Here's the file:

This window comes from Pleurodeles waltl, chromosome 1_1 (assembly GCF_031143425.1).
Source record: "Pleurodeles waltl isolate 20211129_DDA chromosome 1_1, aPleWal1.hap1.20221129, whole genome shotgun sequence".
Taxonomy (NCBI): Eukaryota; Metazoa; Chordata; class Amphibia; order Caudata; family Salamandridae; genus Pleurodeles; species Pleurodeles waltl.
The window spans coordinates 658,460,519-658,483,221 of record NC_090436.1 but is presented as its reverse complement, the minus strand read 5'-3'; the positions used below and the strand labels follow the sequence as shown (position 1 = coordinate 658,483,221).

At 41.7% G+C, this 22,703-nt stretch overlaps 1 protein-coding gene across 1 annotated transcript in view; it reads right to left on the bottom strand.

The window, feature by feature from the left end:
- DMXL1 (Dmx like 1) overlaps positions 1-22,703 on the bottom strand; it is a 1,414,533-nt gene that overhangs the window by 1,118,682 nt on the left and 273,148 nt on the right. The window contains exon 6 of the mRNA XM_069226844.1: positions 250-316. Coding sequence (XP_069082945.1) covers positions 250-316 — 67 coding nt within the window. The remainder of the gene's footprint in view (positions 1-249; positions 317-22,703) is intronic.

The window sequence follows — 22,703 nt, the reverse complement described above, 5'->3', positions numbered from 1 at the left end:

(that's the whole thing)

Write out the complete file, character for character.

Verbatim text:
This window comes from Pleurodeles waltl, chromosome 1_1 (assembly GCF_031143425.1).
Source record: "Pleurodeles waltl isolate 20211129_DDA chromosome 1_1, aPleWal1.hap1.20221129, whole genome shotgun sequence".
Taxonomy (NCBI): Eukaryota; Metazoa; Chordata; class Amphibia; order Caudata; family Salamandridae; genus Pleurodeles; species Pleurodeles waltl.
The window spans coordinates 658,460,519-658,483,221 of record NC_090436.1 but is presented as its reverse complement, the minus strand read 5'-3'; the positions used below and the strand labels follow the sequence as shown (position 1 = coordinate 658,483,221).

At 41.7% G+C, this 22,703-nt stretch overlaps 1 protein-coding gene across 1 annotated transcript in view; it reads right to left on the bottom strand.

The window, feature by feature from the left end:
- DMXL1 (Dmx like 1) overlaps positions 1-22,703 on the bottom strand; it is a 1,414,533-nt gene that overhangs the window by 1,118,682 nt on the left and 273,148 nt on the right. The window contains exon 6 of the mRNA XM_069226844.1: positions 250-316. Coding sequence (XP_069082945.1) covers positions 250-316 — 67 coding nt within the window. The remainder of the gene's footprint in view (positions 1-249; positions 317-22,703) is intronic.

The window sequence follows — 22,703 nt, the reverse complement described above, 5'->3', positions numbered from 1 at the left end: